This course is applicable to any company or worker who would like to educate themselves on the effects of fatigue in the workplace and how to manage them.
This course has been designed to meet and exceed Occupational Health and Safety Guidelines.
Fatigue levels are not easily measured or quantified; therefore, it is difficult to isolate the effect of fatigue on accident and injury rates.
Some research studies have shown that when workers have slept for less than 5 hours before work or when workers have been awake for more than 16 hours, their chance of making mistakes at work due to fatigue are significantly increased.
Research has shown that the number of hours awake can be similar to blood alcohol levels. WorkSafeBC reports the following:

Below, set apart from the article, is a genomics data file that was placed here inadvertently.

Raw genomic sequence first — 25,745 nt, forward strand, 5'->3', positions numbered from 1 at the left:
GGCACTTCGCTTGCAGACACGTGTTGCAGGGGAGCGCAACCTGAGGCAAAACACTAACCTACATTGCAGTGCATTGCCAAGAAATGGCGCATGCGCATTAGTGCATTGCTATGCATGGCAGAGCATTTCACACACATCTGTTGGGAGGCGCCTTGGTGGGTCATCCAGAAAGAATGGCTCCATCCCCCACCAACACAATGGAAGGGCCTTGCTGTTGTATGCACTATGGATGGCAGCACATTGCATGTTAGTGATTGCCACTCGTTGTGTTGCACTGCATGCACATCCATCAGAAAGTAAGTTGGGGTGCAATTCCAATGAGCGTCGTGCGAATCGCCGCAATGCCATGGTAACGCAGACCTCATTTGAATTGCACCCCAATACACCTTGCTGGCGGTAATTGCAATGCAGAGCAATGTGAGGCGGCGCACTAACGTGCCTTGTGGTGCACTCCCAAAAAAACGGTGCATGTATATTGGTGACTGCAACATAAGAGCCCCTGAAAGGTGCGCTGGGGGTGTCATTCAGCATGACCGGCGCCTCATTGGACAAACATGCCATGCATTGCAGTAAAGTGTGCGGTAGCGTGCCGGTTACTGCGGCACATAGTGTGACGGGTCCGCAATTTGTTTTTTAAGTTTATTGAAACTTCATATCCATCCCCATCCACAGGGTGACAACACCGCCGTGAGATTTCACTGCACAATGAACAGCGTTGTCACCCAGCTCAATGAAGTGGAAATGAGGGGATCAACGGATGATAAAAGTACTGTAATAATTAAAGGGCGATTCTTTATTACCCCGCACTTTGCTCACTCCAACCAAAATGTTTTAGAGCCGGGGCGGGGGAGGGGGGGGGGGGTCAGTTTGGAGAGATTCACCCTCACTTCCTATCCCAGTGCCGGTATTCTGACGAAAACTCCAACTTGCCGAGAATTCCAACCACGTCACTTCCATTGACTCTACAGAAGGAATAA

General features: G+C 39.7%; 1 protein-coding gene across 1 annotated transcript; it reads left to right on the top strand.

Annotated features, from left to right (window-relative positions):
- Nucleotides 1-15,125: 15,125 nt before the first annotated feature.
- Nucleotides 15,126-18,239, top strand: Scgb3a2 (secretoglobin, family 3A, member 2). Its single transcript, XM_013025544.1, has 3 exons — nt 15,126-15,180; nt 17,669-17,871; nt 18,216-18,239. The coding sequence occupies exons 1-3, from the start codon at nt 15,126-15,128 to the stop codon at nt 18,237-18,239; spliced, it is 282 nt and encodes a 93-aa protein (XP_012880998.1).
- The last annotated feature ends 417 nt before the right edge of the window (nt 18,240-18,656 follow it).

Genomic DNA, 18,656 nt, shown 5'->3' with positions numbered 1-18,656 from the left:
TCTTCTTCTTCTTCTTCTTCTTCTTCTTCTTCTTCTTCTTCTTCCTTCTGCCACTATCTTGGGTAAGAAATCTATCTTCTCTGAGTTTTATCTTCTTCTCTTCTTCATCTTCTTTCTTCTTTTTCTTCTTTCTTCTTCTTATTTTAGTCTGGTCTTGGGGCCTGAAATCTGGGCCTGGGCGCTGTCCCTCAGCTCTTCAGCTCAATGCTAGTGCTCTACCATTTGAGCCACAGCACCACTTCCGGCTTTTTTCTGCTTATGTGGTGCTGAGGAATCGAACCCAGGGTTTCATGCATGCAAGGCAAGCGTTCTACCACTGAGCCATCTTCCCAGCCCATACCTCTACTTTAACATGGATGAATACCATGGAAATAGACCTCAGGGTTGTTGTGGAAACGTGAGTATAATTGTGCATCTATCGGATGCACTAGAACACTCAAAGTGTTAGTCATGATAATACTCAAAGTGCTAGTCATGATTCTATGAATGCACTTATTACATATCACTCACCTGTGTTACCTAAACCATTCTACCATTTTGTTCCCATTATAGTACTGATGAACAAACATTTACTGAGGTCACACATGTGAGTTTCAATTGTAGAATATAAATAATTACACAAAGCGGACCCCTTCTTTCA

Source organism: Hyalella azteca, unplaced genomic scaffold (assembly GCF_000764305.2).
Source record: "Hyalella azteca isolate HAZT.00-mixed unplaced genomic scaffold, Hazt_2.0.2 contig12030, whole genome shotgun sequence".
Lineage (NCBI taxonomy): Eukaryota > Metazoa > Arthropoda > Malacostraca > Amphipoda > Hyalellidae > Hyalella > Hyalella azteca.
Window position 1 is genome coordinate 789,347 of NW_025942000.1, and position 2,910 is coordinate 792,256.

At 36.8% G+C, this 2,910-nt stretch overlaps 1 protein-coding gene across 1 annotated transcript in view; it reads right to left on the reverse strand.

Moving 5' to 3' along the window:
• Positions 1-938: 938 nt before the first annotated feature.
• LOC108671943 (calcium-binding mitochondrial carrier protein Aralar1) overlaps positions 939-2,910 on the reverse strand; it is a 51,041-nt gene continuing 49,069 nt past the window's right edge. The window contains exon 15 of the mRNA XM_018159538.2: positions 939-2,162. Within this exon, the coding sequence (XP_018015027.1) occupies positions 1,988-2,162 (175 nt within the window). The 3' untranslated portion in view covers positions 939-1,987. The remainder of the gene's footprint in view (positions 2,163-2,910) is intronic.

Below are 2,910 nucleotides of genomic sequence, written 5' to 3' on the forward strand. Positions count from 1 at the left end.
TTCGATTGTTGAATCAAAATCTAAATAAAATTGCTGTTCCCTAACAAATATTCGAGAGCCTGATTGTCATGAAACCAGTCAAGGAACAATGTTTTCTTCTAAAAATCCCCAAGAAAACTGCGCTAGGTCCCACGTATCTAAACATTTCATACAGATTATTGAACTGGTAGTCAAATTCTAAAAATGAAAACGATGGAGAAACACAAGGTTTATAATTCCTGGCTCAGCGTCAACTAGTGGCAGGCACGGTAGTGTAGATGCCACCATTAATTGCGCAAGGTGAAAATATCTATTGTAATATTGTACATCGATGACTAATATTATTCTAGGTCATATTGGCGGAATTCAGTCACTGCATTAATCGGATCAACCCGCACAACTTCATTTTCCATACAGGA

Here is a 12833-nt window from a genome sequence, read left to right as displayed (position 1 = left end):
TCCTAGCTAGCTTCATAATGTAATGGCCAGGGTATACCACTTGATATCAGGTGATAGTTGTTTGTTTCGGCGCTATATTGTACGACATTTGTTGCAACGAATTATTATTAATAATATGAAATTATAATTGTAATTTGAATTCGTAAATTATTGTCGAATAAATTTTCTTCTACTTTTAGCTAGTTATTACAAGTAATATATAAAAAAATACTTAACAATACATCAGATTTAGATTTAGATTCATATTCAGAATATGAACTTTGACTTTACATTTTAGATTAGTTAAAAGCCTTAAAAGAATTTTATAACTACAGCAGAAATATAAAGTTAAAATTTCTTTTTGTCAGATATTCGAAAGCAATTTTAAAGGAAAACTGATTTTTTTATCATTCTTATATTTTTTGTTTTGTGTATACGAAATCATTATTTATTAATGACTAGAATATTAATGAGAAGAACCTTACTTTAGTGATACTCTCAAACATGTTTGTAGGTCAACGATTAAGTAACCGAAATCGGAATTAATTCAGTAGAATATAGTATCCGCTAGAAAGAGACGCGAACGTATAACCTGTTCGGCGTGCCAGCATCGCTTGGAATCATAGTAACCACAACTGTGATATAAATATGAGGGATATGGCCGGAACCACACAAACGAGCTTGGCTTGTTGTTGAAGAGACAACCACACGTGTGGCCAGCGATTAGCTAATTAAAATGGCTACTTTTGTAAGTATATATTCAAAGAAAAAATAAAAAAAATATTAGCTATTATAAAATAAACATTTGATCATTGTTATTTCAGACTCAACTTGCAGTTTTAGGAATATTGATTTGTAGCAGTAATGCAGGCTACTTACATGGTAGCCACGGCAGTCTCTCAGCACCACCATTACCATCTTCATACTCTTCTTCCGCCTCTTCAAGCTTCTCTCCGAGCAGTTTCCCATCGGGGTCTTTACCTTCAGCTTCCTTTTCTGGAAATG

17 hours awake is equivalent to a blood alcohol content of 0.05
21 hours awake is equivalent to a blood alcohol content of 0.08 (legal limit in Canada)
24-25 hours awake is equivalent to a blood alcohol content of .10
Fatigue is regarded as having an impact on work performance. Alberta Human Resources and Employment* reports that most accidents occur when people are more likely to want sleep - between midnight and 6 am, and between 1-3 pm. And, indeed, sleep deficit has been linked to large scale events such as the Exxon Valdez oil spill and the nuclear accident at Chernobyl.
*From: Alberta Human Resources and Employment. Fatigue, Extended Work Hours, and Safety in the Workplace in Workplace Health and Safety, June 2004, Re-formatted August 2010
This comprehensive 2 hour Fatigue Management Course provides information on worker fatigue and how it affects your workplace.
- Monitor potential causes of fatigue
- Identify personal warning signs of fatigue
- Make positive lifestyle choices
- Effective practices for combatting fatigue